Business owners often hear about lawsuits occurring under seemingly dubious circumstances. This has led to a false belief among some business owners that they are liable for every incident that occurs within the confines of their place of business. By dispelling myths about premises liability, business owners can rest more easily and take preventative action to ensure that they don't end up on the losing side of one of these lawsuits.
A Duty of Care
The law imputes certain duties onto business owners. If these duties are not fulfilled, business owners are liable for any injuries that result from their negligence. These duties also vary between jurisdictions and depending upon the nature of the injured person, although the rules follow similar lines. Property owners owe different duties of care to invitees and trespassers, respectively. Some jurisdictions add licensees as a third category, but in most jurisdictions, licensees are treated similarly to invitees.
Invitees are people who enter the property for the purposes for which it is held open. The most common type of invitee is the common customer. When invitees are on the property, property owners are required to keep their property free of hidden hazardous conditions of which the owner or one of his or her agents does or reasonably should have knowledge.
Hazardous conditions are those that could reasonably result in injury, like exposed wiring or wet floors. "Hidden" conditions on one's property are those that cannot be discovered with ordinary levels of caution. If a particularly vigilant customer could have noticed the defective condition, but an ordinary one would not, then business owners will still be liable for the injuries that result. Additionally, if the business owner or one of their agents could not reasonably have known about the condition, then the business will not be liable for negligence.
Trespassers are individuals on the property without the permission of the property owner. They are relatively rare in the context of a business and the duties owed to them are minor. Business owners need only not intentionally injure them. Some jurisdictions impute the same duty to warn or repair if the business owner has knowledge that a trespasser is there.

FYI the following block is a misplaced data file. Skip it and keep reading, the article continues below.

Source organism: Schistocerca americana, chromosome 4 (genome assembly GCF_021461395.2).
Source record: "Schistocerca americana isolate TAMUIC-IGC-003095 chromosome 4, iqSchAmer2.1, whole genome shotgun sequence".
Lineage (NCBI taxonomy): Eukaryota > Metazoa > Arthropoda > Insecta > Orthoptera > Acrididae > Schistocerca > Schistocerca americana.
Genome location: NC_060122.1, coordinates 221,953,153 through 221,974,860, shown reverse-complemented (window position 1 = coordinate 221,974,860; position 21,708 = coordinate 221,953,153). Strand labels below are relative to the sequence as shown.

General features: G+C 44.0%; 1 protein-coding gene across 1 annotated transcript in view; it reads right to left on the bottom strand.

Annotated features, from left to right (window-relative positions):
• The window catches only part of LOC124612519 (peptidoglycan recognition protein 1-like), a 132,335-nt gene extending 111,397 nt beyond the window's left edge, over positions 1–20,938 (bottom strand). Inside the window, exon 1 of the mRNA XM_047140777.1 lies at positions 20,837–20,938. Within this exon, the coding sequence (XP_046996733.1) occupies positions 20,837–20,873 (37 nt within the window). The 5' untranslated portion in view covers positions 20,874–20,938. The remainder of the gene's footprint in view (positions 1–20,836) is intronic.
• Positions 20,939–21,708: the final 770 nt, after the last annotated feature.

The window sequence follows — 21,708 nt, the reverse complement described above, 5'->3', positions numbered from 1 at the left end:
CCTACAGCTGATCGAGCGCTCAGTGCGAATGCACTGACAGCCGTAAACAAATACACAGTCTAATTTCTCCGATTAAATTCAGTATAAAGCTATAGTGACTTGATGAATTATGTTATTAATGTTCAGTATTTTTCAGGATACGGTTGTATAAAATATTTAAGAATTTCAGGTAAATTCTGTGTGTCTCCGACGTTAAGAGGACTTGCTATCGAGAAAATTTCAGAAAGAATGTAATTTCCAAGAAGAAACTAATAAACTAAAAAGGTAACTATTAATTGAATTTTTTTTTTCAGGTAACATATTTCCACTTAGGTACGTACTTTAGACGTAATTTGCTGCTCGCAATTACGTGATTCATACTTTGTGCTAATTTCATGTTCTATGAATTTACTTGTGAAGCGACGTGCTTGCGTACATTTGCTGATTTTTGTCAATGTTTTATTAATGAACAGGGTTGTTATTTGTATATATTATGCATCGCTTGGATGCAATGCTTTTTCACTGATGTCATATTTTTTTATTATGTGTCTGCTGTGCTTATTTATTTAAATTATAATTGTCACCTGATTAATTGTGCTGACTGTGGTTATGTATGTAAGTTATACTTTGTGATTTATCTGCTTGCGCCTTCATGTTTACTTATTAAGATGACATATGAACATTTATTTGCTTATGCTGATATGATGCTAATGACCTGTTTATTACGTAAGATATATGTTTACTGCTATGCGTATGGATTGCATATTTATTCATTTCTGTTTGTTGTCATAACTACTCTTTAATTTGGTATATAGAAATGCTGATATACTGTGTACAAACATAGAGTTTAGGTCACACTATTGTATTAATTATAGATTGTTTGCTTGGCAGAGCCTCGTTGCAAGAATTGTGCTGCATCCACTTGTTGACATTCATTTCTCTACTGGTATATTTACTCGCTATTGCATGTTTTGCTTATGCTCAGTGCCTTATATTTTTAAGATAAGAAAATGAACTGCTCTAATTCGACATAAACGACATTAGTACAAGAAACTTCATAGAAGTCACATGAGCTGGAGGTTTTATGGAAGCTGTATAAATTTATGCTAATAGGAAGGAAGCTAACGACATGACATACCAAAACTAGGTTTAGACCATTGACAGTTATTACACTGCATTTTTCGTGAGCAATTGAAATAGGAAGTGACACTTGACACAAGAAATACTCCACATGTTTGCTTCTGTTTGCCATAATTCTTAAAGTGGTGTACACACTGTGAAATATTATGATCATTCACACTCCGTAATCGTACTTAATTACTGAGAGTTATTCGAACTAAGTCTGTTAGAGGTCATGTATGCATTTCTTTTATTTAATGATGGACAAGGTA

Warn or Correct a Hazard?
In practice, the decision to warn or correct is simple. Most business owners will do a combination of the two. When a hazardous condition is discovered, placing adequate signage and warnings to notify passerby about the condition will reduce the chances of an injury. Block physical access to the area, if possible. Then, fix the hazardous condition as quickly as is reasonably possible.
Covering Your Assets
An unpleasant reality of premises liability is that most jurisdictions allow for juries to weigh the comparative negligence of each party. Comparative negligence allows for a partial award in the event that a plaintiff was partially responsible for his or her injuries; the award will be reduced by the percentage of the plaintiff's negligence. It also allows for awards in cases where the business owner's liability is questionable.
When this is combined with the expense of litigation and the ability of a plaintiff's attorney to make a colorable argument that warnings were inadequate or that a condition could have been discovered with reasonable inspections, injured parties will often sue regardless of whether the business owner was truly at fault. Business owners can do everything correctly and still get sued. To protect against unexpected legal expenses and civil liability, property owners should obtain liability insurance.